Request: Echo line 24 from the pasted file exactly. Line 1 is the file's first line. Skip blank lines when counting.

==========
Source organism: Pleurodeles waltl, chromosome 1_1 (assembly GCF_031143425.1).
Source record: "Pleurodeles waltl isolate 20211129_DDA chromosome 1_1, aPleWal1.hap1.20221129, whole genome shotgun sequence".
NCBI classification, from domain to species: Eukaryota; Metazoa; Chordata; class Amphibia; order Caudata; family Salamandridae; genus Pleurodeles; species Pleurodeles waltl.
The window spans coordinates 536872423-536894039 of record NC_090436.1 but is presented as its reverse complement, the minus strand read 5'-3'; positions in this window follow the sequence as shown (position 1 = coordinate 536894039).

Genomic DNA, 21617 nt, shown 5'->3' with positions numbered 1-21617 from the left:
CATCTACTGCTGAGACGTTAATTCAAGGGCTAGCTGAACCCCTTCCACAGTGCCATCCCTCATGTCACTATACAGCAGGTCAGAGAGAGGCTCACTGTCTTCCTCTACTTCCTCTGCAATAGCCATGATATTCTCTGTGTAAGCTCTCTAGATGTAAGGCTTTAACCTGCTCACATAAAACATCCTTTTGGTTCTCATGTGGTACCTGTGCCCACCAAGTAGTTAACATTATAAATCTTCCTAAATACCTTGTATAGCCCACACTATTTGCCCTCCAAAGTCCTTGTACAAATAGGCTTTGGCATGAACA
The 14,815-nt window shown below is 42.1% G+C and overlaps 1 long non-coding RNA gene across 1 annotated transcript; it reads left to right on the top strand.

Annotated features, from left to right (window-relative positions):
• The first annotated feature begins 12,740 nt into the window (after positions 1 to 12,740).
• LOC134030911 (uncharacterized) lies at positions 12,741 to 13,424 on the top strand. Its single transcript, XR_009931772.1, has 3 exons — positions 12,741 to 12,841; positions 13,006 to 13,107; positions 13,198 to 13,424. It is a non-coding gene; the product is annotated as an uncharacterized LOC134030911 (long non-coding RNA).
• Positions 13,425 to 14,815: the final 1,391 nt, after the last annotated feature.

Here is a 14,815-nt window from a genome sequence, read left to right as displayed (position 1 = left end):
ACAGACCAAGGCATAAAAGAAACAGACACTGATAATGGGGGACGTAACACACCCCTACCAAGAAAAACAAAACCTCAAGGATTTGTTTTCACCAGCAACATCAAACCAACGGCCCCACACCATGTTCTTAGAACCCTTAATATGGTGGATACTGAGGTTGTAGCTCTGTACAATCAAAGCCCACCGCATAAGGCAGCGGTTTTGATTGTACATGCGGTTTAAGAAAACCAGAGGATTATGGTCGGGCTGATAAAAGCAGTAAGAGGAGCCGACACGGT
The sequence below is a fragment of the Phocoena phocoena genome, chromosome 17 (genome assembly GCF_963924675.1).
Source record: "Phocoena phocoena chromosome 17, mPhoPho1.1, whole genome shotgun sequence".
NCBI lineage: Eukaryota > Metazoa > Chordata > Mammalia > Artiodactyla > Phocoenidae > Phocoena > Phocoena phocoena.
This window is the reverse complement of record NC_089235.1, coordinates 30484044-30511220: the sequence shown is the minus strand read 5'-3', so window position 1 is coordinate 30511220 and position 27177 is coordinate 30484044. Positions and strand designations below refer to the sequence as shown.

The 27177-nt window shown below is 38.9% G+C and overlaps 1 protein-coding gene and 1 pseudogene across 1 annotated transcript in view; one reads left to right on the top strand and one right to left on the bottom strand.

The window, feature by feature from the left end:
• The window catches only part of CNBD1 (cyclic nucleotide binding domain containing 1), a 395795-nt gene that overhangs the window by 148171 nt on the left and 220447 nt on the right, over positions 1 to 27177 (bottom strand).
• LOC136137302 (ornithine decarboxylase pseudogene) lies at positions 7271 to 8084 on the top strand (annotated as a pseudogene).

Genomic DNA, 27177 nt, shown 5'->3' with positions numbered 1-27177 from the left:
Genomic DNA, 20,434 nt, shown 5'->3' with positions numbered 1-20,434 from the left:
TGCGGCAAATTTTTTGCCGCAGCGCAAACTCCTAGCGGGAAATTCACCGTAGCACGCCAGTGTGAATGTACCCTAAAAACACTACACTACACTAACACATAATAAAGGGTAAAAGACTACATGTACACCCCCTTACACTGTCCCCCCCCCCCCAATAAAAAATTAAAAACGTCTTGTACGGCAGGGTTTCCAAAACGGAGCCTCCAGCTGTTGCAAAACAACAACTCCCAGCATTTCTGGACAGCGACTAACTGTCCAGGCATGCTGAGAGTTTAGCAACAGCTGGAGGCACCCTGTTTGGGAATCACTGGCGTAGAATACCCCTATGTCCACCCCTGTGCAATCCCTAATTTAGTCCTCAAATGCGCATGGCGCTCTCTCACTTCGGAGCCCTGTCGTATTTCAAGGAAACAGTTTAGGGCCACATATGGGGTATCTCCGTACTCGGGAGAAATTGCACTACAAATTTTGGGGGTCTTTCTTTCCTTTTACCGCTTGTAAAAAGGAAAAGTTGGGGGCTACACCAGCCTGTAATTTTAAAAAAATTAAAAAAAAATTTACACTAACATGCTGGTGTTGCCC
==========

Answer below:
TGCGGCAAATTTTTTGCCGCAGCGCAAACTCCTAGCGGGAAATTCACCGTAGCACGCCAGTGTGAATGTACCCTAAAAACACTACACTACACTAACACATAATAAAGGGTAAAAGACTACATGTACACCCCCTTACACTGTCCCCCCCCCCCCAATAAAAAATTAAAAACGTCTTGTACGGCAGGGTTTCCAAAACGGAGCCTCCAGCTGTTGCAAAACAACAACTCCCAGCATTTCTGGACAGCGACTAACTGTCCAGGCATGCTGAGAGTTTAGCAACAGCTGGAGGCACCCTGTTTGGGAATCACTGGCGTAGAATACCCCTATGTCCACCCCTGTGCAATCCCTAATTTAGTCCTCAAATGCGCATGGCGCTCTCTCACTTCGGAGCCCTGTCGTATTTCAAGGAAACAGTTTAGGGCCACATATGGGGTATCTCCGTACTCGGGAGAAATTGCACTACAAATTTTGGGGGTCTTTCTTTCCTTTTACCGCTTGTAAAAAGGAAAAGTTGGGGGCTACACCAGCCTGTAATTTTAAAAAAATTAAAAAAAAATTTACACTAACATGCTGGTGTTGCCC